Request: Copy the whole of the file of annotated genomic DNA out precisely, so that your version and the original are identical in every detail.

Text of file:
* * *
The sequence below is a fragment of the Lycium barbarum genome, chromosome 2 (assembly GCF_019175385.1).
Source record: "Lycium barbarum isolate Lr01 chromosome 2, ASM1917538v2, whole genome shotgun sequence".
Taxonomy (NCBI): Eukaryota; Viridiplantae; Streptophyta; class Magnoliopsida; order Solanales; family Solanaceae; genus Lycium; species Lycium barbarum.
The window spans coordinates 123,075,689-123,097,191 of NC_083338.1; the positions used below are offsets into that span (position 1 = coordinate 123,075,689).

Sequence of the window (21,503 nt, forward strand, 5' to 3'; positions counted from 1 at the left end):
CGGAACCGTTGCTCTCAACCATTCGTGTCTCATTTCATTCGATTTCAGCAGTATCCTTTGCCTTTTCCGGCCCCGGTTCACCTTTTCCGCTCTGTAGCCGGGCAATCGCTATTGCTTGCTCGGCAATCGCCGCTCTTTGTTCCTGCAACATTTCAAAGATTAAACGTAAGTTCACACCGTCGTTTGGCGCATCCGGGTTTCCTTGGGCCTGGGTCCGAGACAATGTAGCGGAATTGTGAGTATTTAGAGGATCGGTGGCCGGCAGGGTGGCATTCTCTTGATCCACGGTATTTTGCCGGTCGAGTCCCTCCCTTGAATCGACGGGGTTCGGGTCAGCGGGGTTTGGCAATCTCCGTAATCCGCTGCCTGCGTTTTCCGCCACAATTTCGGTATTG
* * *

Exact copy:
The sequence below is a fragment of the Lycium barbarum genome, chromosome 2 (assembly GCF_019175385.1).
Source record: "Lycium barbarum isolate Lr01 chromosome 2, ASM1917538v2, whole genome shotgun sequence".
Taxonomy (NCBI): Eukaryota; Viridiplantae; Streptophyta; class Magnoliopsida; order Solanales; family Solanaceae; genus Lycium; species Lycium barbarum.
The window spans coordinates 123,075,689-123,097,191 of NC_083338.1; the positions used below are offsets into that span (position 1 = coordinate 123,075,689).

Sequence of the window (21,503 nt, forward strand, 5' to 3'; positions counted from 1 at the left end):
CGGAACCGTTGCTCTCAACCATTCGTGTCTCATTTCATTCGATTTCAGCAGTATCCTTTGCCTTTTCCGGCCCCGGTTCACCTTTTCCGCTCTGTAGCCGGGCAATCGCTATTGCTTGCTCGGCAATCGCCGCTCTTTGTTCCTGCAACATTTCAAAGATTAAACGTAAGTTCACACCGTCGTTTGGCGCATCCGGGTTTCCTTGGGCCTGGGTCCGAGACAATGTAGCGGAATTGTGAGTATTTAGAGGATCGGTGGCCGGCAGGGTGGCATTCTCTTGATCCACGGTATTTTGCCGGTCGAGTCCCTCCCTTGAATCGACGGGGTTCGGGTCAGCGGGGTTTGGCAATCTCCGTAATCCGCTGCCTGCGTTTTCCGCCACAATTTCGGTATTG